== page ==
Bengaluru received 301.3 mm rainfall in month of May, wettest in history

Bengaluru, the capital of Karnataka, experienced its wettest May since 1957. The city recorded 301.1mm of rain during the month, surpassing the previous all-time monthly record of 287.1mm set in May 1957.

According to data from the India Meteorological Department (IMD), Bangalore received a total of 343mm of rain from March 1 to May 30 this year. However, this is less compared to the 421mm of rain the city received during the same period last year.

Bengaluru sees wettest May in history

On May 30, Bangalore received 65.2 mm of rain, breaking the previous record set on May 28, 2005, when the city received 61.2 mm of rain.

IMD reported that the previous all-time single-day rainfall record for May was on May 26, 2002, with 95mm of rain. Other notable rainfall records for May include May 10, 1991, with 91 mm, May 25, 1990 with 85.1 mm, May 27, 2017 with 83.4 mm, May 29, 1971 with 82 .5 mm and on May 17, 2015 with 66.4 mm of rain.

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All-time single-day rainfall record for May

DateRainfall (mm)
May 26, 200295.0
May 10, 199191.0
May 25, 199085.1
May 27, 201783.4
May 29, 197182.5
May 17, 201566.4

The IMD forecast for Bangalore predicts mostly cloudy skies with one or two periods of rain or thunderstorms in the afternoon or evening. The maximum and minimum temperatures are expected to be around 32 and 22 degrees Celsius, respectively.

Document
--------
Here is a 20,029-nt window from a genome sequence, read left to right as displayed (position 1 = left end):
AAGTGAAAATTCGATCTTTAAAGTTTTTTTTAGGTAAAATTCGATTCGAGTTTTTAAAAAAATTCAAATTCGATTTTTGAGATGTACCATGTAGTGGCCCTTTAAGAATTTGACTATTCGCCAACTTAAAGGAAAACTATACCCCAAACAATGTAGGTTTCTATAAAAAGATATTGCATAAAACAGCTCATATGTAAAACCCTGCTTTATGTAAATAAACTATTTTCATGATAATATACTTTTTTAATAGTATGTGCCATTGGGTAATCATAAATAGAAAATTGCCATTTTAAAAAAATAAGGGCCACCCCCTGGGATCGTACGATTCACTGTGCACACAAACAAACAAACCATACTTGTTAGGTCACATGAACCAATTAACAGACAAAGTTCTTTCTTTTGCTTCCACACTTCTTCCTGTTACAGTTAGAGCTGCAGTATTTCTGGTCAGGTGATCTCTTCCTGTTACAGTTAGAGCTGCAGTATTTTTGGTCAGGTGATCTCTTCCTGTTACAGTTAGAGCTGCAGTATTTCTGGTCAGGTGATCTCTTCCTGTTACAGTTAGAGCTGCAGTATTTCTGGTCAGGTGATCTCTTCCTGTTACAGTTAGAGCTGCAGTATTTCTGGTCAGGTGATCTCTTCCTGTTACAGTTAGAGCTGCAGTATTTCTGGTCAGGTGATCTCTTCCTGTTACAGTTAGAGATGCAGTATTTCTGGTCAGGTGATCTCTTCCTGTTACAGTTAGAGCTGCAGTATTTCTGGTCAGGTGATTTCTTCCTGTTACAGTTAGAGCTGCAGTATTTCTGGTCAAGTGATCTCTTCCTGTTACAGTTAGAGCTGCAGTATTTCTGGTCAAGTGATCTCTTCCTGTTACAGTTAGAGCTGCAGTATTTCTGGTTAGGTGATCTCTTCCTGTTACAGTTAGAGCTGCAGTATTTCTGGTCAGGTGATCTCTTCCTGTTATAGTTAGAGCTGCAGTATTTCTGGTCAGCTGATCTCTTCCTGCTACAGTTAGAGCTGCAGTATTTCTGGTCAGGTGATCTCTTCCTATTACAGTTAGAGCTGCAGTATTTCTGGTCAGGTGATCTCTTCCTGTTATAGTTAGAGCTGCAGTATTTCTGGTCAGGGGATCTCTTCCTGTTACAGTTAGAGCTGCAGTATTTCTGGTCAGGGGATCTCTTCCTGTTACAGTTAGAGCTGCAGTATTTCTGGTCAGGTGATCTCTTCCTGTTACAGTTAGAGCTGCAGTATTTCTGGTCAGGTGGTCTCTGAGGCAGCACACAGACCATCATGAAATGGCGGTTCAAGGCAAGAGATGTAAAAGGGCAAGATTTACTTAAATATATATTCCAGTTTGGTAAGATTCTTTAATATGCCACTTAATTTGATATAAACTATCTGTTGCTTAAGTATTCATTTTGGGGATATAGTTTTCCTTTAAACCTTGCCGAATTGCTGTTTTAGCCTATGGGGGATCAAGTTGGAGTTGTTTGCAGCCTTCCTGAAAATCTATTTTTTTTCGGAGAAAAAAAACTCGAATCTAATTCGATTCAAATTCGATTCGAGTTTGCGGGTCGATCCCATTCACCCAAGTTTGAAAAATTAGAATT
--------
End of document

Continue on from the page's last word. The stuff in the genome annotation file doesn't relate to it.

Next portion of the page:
After afternoon showers on Tuesday, several areas of the city, including the outer ring road, experienced traffic congestion due to waterlogging.

According to Bengaluru Weather, a group of independent weather enthusiasts, the average rainfall for the month of May in the city was 128.7mm. The IMD observatory in Bangalore recorded the wettest month of May on record, with 301.3mm of rainfall for the month. This surpasses the previous record of 287.1mm set in May 1957.

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Bangalore experienced more stormy days in May

A Prasad, the head of the IMD weather center, provided an explanation for the record rainfall. He mentioned that the moisture retention in the wind was exceptionally high during this period. The presence of a discontinuity or trough of wind at 900 meters above mean sea level in Karnataka resulted in the convergence of the wind and facilitated convective activity. As a result, Bangalore experienced more stormy days with heavy rain in May.

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